Recharge at the B to B

When planning for this year’s Business to Business Trade Show, the staff at the Lewiston-Auburn Economic Growth Council was keenly aware of just how different the economic environment was compared to last year. We braced for the worst, wondering how exhibit space would sell, and how we would get people’s attention this year.

Something rather remarkable happened. We started asking companies how business was faring, and were surprised to hear that for many companies – though surely not for all and in all sectors – business was steady. Several companies even said business was brisk.

Show registration forms came in. Admittedly, it took longer to sell space this year versus last year. However, as of press time, we have all but a handful of booths left, and we are confident we will sell out once again.

It soon dawned on us that we wanted to focus on what companies ought to be doing now, during this economic slow-down, to prepare for an inevitable recovery. We thought it made sense to encourage companies to take a top-to-bottom look at their organizations, their mission, their efficiencies (or inefficiencies), and their blueprints (or lack of them) for strategic planning, research and development, regardless of industry. What will they – and what will we – do when things start to turn around? Will we make the same mistakes? Can we become better and stronger? What if the seeds of success are sown now – today?

That’s why we chose this year’s theme, “Recharge Your Business.”

We were also curious about what companies did during the Great Depression. In our promotional brochure, we featured the fascinating story of DuPont and its invention of neoprene. In 1930, in the midst of the Depression, DuPont capitalized on low material costs and available talent, and increased R and D spending to commercially develop neoprene, a synthetic rubber that revolutionized deep sea diving and the automotive industry. Neoprene was introduced commercially in 1937, and became one of the biggest inventions of the century. DuPont followed up with nylon soon after.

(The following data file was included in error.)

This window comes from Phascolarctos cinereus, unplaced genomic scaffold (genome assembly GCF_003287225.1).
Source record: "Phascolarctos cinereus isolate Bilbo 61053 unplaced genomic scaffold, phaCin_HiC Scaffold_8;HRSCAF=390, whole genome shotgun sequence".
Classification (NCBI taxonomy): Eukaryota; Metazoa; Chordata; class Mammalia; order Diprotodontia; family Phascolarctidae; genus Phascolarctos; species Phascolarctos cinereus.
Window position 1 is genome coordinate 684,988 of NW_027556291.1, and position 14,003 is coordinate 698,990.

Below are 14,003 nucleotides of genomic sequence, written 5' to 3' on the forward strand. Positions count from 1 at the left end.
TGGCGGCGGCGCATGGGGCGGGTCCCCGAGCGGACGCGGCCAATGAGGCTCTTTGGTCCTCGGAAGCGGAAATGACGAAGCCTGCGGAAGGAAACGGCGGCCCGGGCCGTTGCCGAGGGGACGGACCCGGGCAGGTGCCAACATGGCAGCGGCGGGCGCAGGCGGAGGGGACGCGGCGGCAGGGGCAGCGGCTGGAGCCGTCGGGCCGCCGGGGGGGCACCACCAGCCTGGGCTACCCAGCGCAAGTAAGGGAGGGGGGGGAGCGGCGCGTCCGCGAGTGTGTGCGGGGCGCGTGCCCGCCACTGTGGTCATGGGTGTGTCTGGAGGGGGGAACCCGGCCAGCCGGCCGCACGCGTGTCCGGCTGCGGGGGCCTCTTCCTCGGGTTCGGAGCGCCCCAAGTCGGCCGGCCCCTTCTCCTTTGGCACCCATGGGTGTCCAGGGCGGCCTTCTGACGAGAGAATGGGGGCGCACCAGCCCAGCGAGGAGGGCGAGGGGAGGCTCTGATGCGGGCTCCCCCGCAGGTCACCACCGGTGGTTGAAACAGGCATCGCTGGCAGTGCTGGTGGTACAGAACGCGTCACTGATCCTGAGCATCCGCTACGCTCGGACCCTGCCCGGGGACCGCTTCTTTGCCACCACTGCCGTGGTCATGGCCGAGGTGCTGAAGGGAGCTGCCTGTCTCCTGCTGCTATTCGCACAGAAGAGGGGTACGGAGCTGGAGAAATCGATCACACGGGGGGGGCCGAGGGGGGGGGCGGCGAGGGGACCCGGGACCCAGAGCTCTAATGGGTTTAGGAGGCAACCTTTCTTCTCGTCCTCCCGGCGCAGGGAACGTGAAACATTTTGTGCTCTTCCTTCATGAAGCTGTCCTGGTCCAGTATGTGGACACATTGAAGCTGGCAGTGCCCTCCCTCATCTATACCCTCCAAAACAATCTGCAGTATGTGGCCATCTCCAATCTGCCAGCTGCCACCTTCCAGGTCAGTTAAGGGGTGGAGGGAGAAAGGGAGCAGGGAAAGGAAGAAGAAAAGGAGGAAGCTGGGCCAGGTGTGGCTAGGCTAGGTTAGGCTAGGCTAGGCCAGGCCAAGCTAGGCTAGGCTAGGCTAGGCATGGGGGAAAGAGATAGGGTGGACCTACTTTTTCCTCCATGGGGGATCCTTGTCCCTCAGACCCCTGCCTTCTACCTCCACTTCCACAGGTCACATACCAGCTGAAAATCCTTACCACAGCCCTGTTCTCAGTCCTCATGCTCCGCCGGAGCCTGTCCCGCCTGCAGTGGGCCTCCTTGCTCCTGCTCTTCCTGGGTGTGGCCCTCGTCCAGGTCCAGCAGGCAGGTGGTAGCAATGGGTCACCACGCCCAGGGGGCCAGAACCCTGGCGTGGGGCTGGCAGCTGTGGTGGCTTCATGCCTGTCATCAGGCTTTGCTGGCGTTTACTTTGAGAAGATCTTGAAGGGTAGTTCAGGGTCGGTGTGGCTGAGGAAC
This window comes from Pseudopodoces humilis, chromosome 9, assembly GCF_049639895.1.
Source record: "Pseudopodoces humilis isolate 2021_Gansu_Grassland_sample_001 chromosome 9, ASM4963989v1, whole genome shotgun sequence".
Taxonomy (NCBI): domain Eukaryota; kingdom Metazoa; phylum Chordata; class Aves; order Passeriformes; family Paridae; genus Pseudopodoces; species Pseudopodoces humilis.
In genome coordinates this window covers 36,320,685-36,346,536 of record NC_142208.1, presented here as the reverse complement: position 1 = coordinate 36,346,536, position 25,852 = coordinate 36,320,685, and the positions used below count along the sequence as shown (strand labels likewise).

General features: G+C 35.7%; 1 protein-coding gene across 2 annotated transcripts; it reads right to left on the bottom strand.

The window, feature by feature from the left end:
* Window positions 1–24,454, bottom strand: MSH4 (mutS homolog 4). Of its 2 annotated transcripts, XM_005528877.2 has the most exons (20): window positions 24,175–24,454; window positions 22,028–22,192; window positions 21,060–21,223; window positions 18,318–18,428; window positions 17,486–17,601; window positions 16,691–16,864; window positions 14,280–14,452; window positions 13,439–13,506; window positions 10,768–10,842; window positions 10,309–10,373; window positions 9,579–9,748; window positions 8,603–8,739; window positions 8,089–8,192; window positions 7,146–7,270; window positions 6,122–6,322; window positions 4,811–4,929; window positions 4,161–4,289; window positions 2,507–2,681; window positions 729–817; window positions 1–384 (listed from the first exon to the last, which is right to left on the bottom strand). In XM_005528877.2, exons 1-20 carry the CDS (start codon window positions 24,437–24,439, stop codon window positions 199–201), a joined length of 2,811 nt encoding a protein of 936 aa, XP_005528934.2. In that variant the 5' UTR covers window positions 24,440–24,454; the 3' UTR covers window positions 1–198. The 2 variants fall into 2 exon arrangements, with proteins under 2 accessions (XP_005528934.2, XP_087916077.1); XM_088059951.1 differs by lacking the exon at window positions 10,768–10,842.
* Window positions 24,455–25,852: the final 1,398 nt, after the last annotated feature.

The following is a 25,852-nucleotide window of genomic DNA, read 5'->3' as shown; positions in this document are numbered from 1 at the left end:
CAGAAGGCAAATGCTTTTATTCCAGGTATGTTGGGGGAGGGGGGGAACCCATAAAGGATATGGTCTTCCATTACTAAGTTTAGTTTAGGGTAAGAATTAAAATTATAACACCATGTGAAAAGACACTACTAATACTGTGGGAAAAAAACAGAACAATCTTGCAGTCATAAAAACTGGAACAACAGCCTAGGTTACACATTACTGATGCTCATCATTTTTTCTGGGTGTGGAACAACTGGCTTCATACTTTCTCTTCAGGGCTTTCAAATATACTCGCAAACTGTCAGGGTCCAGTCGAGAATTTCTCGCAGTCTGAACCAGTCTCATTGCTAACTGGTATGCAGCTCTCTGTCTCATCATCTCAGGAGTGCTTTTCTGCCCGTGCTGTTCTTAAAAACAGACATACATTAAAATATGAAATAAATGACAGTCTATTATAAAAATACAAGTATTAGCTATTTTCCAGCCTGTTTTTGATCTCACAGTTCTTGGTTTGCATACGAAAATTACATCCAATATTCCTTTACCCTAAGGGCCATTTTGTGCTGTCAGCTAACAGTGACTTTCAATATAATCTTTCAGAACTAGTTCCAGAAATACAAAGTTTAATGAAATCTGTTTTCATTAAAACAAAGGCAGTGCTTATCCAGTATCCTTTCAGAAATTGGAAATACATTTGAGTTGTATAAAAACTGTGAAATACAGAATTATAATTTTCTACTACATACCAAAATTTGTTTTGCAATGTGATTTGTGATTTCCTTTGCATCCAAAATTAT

You or I may not be able to replicate quite the same success as DuPont. However, lessons can be learned. As they say, necessity is the mother of invention. Perhaps this economic downturn can ignite a spark of genius brought on by necessity and opportunity.

To play off the theme of “recharging,” we wanted to focus attention on a rechargeable automobile. Specifically, we’re offering attendees a chance to win a 2010 Toyota Prius courtesy of Emerson Toyota. (See contest details at

www.economicgrowth.org.)

In this insert, some of our exhibitors offer tips and trends on how to survive and prosper in this difficult economy. We’re also offering a bit of stress relief at the show by transforming the Shipyard Lounge into what we’re calling our “Rejuvenation Station,” offering massages, aroma therapy, Wii game trials courtesy of Best Buy, and energy drinks courtesy of Federal Distributors. Also in the Shipyard Lounge, by appointment only, award-winning author and motivational speaker Lee Ann Szelog will offer brief “Attitude Adjustments” for a quick dose of inspiration.

As is tradition, the show will start with a Chamber Breakfast, once again at the Bates College Commons, which last year broke a Chamber attendance record. This year’s featured speaker is Don MacAdam, the new head coach of the Lewiston MAINEiacs hockey team. After the show, we’ll end the day with a giant Chamber After Hours at the Colisee, featuring tasty treats from The Great American Grill, The Bread Shack, Wei Li, and Margaritas.

This is our 14th annual show, and we’re proud that after all these years, the show remains the largest one-day business show in the state, with nearly 200 exhibitors and 2,500 attendees expected to attend.

I can’t think of a better way to invest a few hours than to attend our show, compare notes and ideas with colleagues, see how other companies are innovating, and take advantage of what is perhaps the oldest business tactic in history: networking.

Enjoy the show, and remember the lessons from DuPont.

Lucien B. Gosselin, President

Lewiston-Auburn Economic Growth Council


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